“To find a child’s hand in yours is one of the most moving things that can happen to you,” sighs Zina, 77. It might sound innocuous but in the context of this lovely programme, where pre-school children arrive to brighten the lives of pensioners, it sums things up nicely.
The joy of physical contact – a hug, a walk hand-in-hand – is just one of the things the four-year-olds bring to the retirement home in Bristol where 11 pensioners have volunteered for an experiment modelled on schemes that are common in the US. Will spending time with youngsters improve their health and happiness in measureable ways?
We’ll find out in tomorrow night’s conclusion, but the heartening scenes of volunteers such as depressed Zina and sceptical Hamish, 88, opening up tell their own story. In one, we see Hamish sitting apart from the group, reading the business pages in an armchair, whereupon little Amaya goes over to offer him an imaginary cup of tea and a carrot, instantly melting his reserve. It speaks volumes.
If the yardstick for TV monologues is bound to be Alan Bennett’s Talking Heads, then these pub-based mini-dramas measure up to it. Each does that excellent monologue trick of sketching a character with a few light strokes and taking us straight into their world, with the tautness you get from stories told straight to camera.
The first has Russell Tovey as a rueful 1980s actor, talking through the kinds of gay characters he ended up playing in dramas of the time – “I’m getting quite good at dying,” he notes, drily. The second is even better. It has Rebecca Front as Alice, sitting with her glass of sherry in 1957 and relating how she wound up in a lavender marriage. It’s touching, funny, deftly written (by newcomer Jon Bradfield) and you could watch Front’s performance all day long.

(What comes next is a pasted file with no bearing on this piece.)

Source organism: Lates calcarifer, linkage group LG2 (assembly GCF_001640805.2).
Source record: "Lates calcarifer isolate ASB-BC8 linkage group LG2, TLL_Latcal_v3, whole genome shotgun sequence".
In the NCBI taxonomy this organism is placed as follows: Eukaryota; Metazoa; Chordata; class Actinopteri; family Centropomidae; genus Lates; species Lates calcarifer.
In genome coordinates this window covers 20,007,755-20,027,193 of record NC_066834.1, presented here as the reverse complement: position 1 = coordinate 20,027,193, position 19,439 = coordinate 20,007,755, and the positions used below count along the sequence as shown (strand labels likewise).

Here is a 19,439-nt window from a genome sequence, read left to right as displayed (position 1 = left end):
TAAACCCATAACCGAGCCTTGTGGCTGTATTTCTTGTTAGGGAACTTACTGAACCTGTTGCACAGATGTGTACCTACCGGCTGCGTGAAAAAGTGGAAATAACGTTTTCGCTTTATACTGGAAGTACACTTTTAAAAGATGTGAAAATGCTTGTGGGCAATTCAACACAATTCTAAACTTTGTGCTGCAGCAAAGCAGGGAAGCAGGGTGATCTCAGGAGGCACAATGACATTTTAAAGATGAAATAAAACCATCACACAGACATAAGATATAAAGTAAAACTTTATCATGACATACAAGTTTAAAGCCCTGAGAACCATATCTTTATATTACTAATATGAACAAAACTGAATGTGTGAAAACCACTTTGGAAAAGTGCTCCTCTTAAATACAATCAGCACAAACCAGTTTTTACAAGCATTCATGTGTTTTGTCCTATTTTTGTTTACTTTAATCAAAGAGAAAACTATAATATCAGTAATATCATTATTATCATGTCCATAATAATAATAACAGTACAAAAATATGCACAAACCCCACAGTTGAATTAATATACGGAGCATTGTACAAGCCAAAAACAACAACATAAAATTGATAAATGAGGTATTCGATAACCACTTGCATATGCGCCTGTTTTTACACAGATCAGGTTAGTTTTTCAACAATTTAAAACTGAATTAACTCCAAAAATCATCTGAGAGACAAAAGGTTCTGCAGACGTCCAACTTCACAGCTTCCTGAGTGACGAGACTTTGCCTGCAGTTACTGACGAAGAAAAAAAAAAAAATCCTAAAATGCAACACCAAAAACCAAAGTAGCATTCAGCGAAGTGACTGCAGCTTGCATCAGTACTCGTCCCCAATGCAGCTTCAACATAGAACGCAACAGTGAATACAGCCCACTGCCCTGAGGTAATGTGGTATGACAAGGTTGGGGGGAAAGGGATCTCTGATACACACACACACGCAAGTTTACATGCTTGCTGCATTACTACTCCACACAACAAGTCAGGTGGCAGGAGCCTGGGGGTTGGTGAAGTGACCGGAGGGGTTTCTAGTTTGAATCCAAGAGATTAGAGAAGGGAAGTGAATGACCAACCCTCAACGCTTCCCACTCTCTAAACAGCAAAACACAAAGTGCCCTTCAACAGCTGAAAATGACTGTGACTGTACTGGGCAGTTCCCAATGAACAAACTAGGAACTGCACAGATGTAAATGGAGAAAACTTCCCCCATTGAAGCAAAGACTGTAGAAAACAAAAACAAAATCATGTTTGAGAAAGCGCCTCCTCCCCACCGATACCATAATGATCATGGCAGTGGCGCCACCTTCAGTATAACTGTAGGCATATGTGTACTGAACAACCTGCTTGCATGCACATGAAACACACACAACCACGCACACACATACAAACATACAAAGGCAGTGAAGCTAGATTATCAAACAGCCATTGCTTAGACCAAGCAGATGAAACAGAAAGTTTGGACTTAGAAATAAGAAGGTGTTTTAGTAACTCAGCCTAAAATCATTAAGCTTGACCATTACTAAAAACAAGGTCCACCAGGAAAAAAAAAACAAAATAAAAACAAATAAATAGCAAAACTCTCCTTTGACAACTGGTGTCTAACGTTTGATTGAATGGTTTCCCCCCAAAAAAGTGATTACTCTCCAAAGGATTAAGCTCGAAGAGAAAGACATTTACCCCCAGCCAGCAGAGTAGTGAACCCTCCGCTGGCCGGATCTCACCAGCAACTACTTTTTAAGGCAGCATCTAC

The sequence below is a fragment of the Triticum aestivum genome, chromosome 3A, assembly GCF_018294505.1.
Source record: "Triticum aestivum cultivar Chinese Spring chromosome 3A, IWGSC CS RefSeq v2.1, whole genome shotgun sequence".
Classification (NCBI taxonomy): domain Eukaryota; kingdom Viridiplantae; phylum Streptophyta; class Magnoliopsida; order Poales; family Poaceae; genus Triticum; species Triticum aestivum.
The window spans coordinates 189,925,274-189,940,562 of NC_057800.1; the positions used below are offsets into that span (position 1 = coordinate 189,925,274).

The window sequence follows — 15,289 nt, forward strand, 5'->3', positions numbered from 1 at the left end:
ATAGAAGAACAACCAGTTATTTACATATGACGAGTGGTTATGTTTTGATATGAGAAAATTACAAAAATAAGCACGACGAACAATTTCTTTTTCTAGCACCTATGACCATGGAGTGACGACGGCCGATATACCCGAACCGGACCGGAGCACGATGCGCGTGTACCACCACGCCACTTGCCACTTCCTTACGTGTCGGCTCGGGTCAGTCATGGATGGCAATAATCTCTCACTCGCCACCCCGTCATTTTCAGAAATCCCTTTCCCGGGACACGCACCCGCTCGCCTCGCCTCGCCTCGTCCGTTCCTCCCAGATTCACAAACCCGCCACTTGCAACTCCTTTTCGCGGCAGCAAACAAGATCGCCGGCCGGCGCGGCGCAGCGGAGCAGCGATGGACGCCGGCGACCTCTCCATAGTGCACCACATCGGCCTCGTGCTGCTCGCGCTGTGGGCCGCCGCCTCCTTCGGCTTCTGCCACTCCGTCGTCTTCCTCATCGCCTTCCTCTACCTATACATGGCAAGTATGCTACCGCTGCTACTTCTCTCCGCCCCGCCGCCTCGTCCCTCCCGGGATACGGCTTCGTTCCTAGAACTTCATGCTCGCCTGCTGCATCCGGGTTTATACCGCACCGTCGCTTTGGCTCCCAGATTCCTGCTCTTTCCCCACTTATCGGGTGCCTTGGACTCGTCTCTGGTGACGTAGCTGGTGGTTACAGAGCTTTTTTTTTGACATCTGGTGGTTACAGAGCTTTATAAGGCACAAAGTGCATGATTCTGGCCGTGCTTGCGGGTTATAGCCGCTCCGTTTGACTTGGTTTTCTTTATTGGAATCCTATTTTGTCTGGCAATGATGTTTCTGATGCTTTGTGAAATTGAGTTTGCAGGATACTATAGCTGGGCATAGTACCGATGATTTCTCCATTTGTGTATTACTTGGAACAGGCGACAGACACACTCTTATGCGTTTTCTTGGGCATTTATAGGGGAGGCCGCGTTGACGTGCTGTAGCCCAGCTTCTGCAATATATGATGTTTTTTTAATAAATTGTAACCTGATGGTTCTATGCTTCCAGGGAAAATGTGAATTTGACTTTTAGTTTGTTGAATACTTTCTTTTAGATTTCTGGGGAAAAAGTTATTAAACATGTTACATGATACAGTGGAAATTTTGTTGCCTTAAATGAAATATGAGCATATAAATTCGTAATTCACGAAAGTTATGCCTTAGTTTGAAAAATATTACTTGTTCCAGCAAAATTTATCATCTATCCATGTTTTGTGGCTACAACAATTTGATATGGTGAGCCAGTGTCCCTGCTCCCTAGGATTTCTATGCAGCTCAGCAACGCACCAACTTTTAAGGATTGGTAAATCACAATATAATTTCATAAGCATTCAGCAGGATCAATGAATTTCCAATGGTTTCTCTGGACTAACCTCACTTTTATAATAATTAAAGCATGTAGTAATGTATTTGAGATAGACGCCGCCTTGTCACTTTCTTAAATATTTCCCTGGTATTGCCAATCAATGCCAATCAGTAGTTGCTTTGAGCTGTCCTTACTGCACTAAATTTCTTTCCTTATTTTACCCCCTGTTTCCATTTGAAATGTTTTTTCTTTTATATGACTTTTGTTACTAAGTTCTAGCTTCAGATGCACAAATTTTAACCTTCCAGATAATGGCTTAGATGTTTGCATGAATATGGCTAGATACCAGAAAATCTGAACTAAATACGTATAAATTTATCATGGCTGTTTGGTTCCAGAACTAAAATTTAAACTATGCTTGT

In The Dark is set in Manchester, so inevitably the heroine is menaced by Jez Quigley from Coronation Street (Lee Boardman, always reliably beetle-browed and sinister).
But he’s just a messenger. Someone unseen is determined to stop Helen (MyAnna Buring) discovering the truth about that bizarre bus-shelter incident. Though you’ll perhaps have a good idea of your own who was behind it.
As this dreary crime drama concludes, Helen faces one last major hurdle as she moves on with her life, while all around her young men are dying in a gangland turf war.
You’ll probably be glad to reach the end, where there’s a little treat, a Grey’s Anatomy indie ballad to send you on your way.
The rapper turned documentarist continues to draw usefully on his own past. Green, who knows what it’s like to grow up poor, here meets teenagers living in insecure accommodation, whose families’ destitution threatens to ruin their lives tragically early.
It’s a rare comedy that with just a few tweaks could easily be a heavy drama, but Force Majeure is exactly that. Dealing with the serious issue of adult responsibility, it starts with near disaster – while lunching at a restaurant in the French Alps with his wife Ebba (Lisa Loven Kongsli) and two children, tourist Tomas (Johannes Bah Kuhnke) watches with bemusement as what seems to be a controlled explosion sends a cascade of snow pouring down the mountains towards them. As it gets closer, panic sets in around him and Tomas bolts, pausing only to pick up his iPhone. The avalanche peters out and is soon forgotten, but Tomas is not so lucky – his cowardice weighs heavy on Ebba’s mind and hasn’t escaped the kids’ attention either. What follows is a very subtle, deadpan black comedy that raises some very uncomfortable issues of the “what would you do” kind. Couples, be warned: this isn’t date-night material.
Sign up to the Radio Times newsletter for the latest TV and entertainment news